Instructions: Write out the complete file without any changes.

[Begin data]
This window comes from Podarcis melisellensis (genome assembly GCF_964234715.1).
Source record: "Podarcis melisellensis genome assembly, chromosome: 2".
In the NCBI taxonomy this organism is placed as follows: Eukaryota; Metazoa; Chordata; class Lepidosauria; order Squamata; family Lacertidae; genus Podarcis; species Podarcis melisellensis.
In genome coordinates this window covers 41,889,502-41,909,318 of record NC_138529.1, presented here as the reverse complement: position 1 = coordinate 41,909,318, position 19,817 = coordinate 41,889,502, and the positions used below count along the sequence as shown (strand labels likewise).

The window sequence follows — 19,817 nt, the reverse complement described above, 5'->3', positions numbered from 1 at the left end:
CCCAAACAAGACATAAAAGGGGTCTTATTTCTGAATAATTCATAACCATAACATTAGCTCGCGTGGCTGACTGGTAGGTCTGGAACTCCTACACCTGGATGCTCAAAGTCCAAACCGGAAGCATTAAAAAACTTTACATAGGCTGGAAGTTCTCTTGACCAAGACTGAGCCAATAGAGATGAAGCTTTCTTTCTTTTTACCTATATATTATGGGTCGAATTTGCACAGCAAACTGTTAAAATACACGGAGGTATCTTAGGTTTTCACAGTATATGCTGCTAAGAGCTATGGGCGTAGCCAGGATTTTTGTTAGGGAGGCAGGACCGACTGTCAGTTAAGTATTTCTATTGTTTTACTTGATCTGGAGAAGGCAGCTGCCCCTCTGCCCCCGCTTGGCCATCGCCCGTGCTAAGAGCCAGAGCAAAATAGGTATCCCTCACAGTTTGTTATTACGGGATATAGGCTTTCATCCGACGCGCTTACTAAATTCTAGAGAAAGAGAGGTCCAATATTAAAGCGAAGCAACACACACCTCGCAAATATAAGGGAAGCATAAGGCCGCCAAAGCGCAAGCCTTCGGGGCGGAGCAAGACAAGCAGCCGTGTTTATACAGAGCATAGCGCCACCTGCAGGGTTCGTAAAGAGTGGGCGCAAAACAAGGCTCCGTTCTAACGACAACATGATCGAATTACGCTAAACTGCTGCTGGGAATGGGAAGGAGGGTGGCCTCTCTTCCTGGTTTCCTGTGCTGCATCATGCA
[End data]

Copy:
This window comes from Podarcis melisellensis (genome assembly GCF_964234715.1).
Source record: "Podarcis melisellensis genome assembly, chromosome: 2".
In the NCBI taxonomy this organism is placed as follows: Eukaryota; Metazoa; Chordata; class Lepidosauria; order Squamata; family Lacertidae; genus Podarcis; species Podarcis melisellensis.
In genome coordinates this window covers 41,889,502-41,909,318 of record NC_138529.1, presented here as the reverse complement: position 1 = coordinate 41,909,318, position 19,817 = coordinate 41,889,502, and the positions used below count along the sequence as shown (strand labels likewise).

The window sequence follows — 19,817 nt, the reverse complement described above, 5'->3', positions numbered from 1 at the left end:
CCCAAACAAGACATAAAAGGGGTCTTATTTCTGAATAATTCATAACCATAACATTAGCTCGCGTGGCTGACTGGTAGGTCTGGAACTCCTACACCTGGATGCTCAAAGTCCAAACCGGAAGCATTAAAAAACTTTACATAGGCTGGAAGTTCTCTTGACCAAGACTGAGCCAATAGAGATGAAGCTTTCTTTCTTTTTACCTATATATTATGGGTCGAATTTGCACAGCAAACTGTTAAAATACACGGAGGTATCTTAGGTTTTCACAGTATATGCTGCTAAGAGCTATGGGCGTAGCCAGGATTTTTGTTAGGGAGGCAGGACCGACTGTCAGTTAAGTATTTCTATTGTTTTACTTGATCTGGAGAAGGCAGCTGCCCCTCTGCCCCCGCTTGGCCATCGCCCGTGCTAAGAGCCAGAGCAAAATAGGTATCCCTCACAGTTTGTTATTACGGGATATAGGCTTTCATCCGACGCGCTTACTAAATTCTAGAGAAAGAGAGGTCCAATATTAAAGCGAAGCAACACACACCTCGCAAATATAAGGGAAGCATAAGGCCGCCAAAGCGCAAGCCTTCGGGGCGGAGCAAGACAAGCAGCCGTGTTTATACAGAGCATAGCGCCACCTGCAGGGTTCGTAAAGAGTGGGCGCAAAACAAGGCTCCGTTCTAACGACAACATGATCGAATTACGCTAAACTGCTGCTGGGAATGGGAAGGAGGGTGGCCTCTCTTCCTGGTTTCCTGTGCTGCATCATGCA